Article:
on another site. www.nonesuchexpeditions.com
This site includes clips from film taken during Margaret's final
journey in 1988 planned and arranged by South American Pictures
and Nonesuch Expeditions
into the 2000's
latest books are about the Great Britain  and
Peru and Qosqo, Navel of the World covering the history
and wonders of Cuzco, the spiritual centre of the ancient Inca /Inka
empire. Qosqo the is the Inca / Inka name for Cuzco and the book
looks at the origin of the many ancient descriptions for parts of
Country of Contrasts  is an illustrated guide to the
enormously varied landscape and history of Peru. This book
and Qosqo were created in Brasil and published in Peru in Spanish
and English editions
has written more than sixty educational books covering almost all
the countries on the archive list. Her topics include general information,
history, geography, economics, people and for countries with immense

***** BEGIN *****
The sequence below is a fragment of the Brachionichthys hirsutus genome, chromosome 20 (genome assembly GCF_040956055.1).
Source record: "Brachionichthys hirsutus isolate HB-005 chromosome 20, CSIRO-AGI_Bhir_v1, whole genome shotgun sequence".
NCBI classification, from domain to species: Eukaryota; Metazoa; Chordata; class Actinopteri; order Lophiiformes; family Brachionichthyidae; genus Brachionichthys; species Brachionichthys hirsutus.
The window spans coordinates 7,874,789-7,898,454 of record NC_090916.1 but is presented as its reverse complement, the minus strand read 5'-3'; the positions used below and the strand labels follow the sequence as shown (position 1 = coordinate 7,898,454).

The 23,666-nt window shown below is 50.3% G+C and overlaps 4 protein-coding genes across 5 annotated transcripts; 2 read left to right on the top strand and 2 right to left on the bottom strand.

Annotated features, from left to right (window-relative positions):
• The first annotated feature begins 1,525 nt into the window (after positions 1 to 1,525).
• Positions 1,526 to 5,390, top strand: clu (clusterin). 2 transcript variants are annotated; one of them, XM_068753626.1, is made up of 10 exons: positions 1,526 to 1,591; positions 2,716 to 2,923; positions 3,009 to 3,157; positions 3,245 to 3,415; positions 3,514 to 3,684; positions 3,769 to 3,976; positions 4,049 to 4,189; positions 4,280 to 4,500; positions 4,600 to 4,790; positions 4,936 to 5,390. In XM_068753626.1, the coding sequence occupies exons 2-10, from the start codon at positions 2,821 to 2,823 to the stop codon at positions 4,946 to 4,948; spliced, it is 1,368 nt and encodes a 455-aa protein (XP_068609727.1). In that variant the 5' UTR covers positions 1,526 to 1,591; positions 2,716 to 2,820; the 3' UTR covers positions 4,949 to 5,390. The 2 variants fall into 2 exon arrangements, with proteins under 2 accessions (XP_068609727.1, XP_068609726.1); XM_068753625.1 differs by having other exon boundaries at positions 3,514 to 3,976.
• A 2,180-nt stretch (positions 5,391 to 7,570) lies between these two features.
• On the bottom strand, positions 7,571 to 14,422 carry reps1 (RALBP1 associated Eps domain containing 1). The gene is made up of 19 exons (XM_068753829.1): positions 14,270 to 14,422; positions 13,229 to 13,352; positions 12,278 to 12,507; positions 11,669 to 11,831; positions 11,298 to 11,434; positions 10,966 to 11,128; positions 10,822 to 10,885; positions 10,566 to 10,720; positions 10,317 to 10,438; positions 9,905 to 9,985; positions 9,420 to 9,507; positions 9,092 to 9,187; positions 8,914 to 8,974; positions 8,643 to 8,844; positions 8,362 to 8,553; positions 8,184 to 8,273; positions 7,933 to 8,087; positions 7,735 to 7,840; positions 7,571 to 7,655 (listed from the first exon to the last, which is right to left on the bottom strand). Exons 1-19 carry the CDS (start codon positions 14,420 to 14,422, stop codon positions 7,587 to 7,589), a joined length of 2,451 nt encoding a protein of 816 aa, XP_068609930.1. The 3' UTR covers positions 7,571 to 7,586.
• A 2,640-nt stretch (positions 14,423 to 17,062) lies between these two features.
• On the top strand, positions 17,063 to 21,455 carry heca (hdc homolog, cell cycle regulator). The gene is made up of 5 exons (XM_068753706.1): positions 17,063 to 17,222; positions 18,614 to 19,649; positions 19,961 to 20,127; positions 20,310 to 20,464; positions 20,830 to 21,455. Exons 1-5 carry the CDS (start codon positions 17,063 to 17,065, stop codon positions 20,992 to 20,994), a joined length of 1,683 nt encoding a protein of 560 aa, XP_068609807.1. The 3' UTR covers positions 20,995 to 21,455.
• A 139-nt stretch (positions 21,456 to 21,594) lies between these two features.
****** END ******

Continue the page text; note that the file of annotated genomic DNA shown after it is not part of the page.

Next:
pre-Columbian history she covers the archaeology. Some books have
required special research. One was in Cuba where
she compared life in a village and the capital, Havana. See -
FEATURES - on this site for more on Cuba. Another
of Marion's early books looked at family life in the northeast
of Brasil / nordeste and this region is one place
has returned to many times.
contributed extensively to the multi-volume Peoples of the
Americas  and now in digital format. Her most
recent projects include Guyana, El Salvador and Nicaragua (2004)
and Uruguay, Guatemala, Chile (2006), Costa Rica and Colombia (2007)
for publishers in the UK and USA.
is a separate website and is dedicated to information on ideas,
people and places. As well as Tony's early travels Nonesuch
Expeditions holds an archive of photographs of Pusegaon
a village in the Deccan of India where Tony and five fellow
Bristol graduates were based for studies in 1960. The story
of a return visit in 2000 for three members of the team and
their wives is covered by A Dream Come True. Marion
and Tony with their colleagues were honoured by the village,
now a small town, with festivities lasting three days. They
were granted Honorary Citizenship and although Pusegaon is far
from Latin America they maintain frequent contact through schools
and the local Panchayat, [council].
MEE AND THE MOONFLOWER
be an e-book dedicated to the story of the Moonflower, a cactus
of the Amazon rainforest which flowers just once on one night
each year. The story was devised by Tony in 1987 and has been
brought up to date with original audio and video.